Deutsche Bank Report on the Prospects for Base Metal Markets

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Non-ferrous Metals

The online mining website Mineweb covered a recent Deutsche Bank report regarding base metal prices that we felt was of sufficient interest to review.

The main thrust of the bank’s position was that China’s demand for base metals is slowing and this will impact prices in 2009 and 2010. Prices this year have been almost solely driven by demand from China with consumption contracting in much of the developed world and only emerging markets showing any growth in metals consumption. Indeed even the word consumption is debatable as much of China’s headline grabbing buying has been for strategic stockpiles and as such is still sitting in store. Underlying consumption is more modest than buying suggests. The bank believes that as the effects of the stimulus package wear off later this year, and China’s growth slows as dependence on world trade takes a larger percentage of the demand, metals prices will ease.

Specifically Deutsche Bank estimates that China has between 700,000 and 1m tons of excess copper stocks and they are forecasting a 3.9% drop in global copper consumption this year. Consequently, the bank sees prices easing through H2 2009 and H1 2010 a process that has already started with the drop back from last month’s 2009 highs. We would agree, the SHFE arbitrage has recently collapsed and stocks in Shanghai and LME Asian warehouses are set to rise by up to 100,000 tons over the coming weeks in the face of lukewarm demand according to Reuters reports.

Deutsche Bank suggests nickel is going to benefit from a narrowing of the supply surplus as production is finally brought closer to demand after 18 months of cuts with a pick up in stainless production following a prolonged period of de-stocking. The report suggests nickel’s prospects are good once the summer period is over. We are not quite so bullish. Stainless production may pick up later this year or early next but this does not allow for the demand destruction that has reduced the consumption of nickel bearing stainless alloys. In addition, idled capacity is in some cases being brought back on stream and new facilities are coming on stream like Mirabella’s 26,000 ton per annum Santa Rita mine in Brazil which will continue to keep exchange stock levels high. We can’t see much upside for nickel this year or next.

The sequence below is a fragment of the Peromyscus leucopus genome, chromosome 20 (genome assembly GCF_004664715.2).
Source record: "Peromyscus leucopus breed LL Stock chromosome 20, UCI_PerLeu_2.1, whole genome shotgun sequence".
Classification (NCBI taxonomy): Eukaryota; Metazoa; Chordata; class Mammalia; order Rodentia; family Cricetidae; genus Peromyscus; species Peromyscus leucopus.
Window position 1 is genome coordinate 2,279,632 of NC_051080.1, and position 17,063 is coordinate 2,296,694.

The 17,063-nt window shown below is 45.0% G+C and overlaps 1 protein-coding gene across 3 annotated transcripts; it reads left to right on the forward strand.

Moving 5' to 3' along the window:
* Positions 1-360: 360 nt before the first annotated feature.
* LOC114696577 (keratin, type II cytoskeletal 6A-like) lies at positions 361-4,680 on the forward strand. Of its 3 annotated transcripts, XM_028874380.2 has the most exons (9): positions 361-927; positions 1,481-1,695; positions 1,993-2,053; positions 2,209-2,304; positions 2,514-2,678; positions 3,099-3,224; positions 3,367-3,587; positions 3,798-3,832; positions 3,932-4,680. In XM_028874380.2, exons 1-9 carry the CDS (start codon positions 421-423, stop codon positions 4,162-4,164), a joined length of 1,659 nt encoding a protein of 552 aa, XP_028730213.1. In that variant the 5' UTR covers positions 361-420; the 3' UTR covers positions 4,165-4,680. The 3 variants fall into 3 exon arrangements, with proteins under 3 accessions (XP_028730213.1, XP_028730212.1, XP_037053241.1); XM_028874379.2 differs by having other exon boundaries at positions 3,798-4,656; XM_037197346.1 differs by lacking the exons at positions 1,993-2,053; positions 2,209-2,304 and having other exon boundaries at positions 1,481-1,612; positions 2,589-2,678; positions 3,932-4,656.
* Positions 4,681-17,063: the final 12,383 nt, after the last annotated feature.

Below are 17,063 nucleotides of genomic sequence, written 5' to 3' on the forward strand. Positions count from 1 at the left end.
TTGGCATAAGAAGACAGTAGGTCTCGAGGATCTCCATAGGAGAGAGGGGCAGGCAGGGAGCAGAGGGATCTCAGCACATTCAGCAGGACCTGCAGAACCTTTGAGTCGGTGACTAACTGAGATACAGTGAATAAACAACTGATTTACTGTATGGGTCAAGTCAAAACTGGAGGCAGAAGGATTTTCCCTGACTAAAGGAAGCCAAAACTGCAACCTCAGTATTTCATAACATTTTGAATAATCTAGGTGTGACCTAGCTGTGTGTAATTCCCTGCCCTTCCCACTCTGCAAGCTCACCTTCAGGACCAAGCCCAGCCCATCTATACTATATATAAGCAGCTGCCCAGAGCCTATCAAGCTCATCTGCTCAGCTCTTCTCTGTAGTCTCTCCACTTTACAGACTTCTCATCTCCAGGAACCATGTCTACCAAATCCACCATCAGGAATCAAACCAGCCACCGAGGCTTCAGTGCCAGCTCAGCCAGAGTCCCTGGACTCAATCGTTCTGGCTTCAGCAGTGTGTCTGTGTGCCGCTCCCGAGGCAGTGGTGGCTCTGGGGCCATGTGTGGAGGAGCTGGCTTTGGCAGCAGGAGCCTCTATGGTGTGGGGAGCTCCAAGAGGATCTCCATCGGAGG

We could be more in tune with the bank on zinc. They say “we are forecasting a 240,000 ton surplus in 2009 followed by a 250,000 ton deficit in 2010 as demand ramps up against concentrate supply constraints.” Prices should follow; the bank is expecting an easing over the summer with prices firming towards the year end and into 2010.

Still on supply/demand Deutsche Bank is also forecasting a 1.75m mt aluminum surplus in 2009 followed by a smaller but still substantial 620,000 ton surplus in 2010. With exchange stocks already at 4.4m mt and the market set to remain in surplus, a significant rise in prices is almost inconceivable. As the bank observes, China re-starts are of crucial importance. demand is sluggish although the country remains a net importer at the moment. That could change if demand softens a little and anymore idled capacity is restarted; if that happens prices could come under pressure.

The bank is somewhat bearish on lead expecting the market to be in slight surplus this year and next, and in the medium term for prices to decline with lead use in automobile batteries. We wonder about this. Surely lead use in automobiles can only increase over the next 2-5 years as car production recovers. According to this assessment, global car production was rising inexorably from the last recession in 2001 at nearly 40m/units per annum to 2007 at nearly 55m/units. This year, it is projected to be nearly 52m units so a return to 54-55m seems reasonable over a 2-3 year time frame. Electric cars with Lithium-ion or metal hydride batteries are not going to make significant inroads into combustion engine sales within that time frame so we are not as conservative on lead. Dramatic rises are out but we expect that like copper, the prices will be firmer this time next year than now.

Lastly tin – the bank observes LME inventory levels have quadrupled over the past six months, hitting the highest level for over three years, from which we deduce they mean 2009/10 prices will be limited on the upside and vulnerable on the downside. However with economic supply sources limited the longer term prospects for the price are upward, just not this year or next.

All in all an interesting analysis, I am afraid we at MetalMiner are never able to accept them at face value so please excuse our footnotes to the originals findings.

–Stuart Burns

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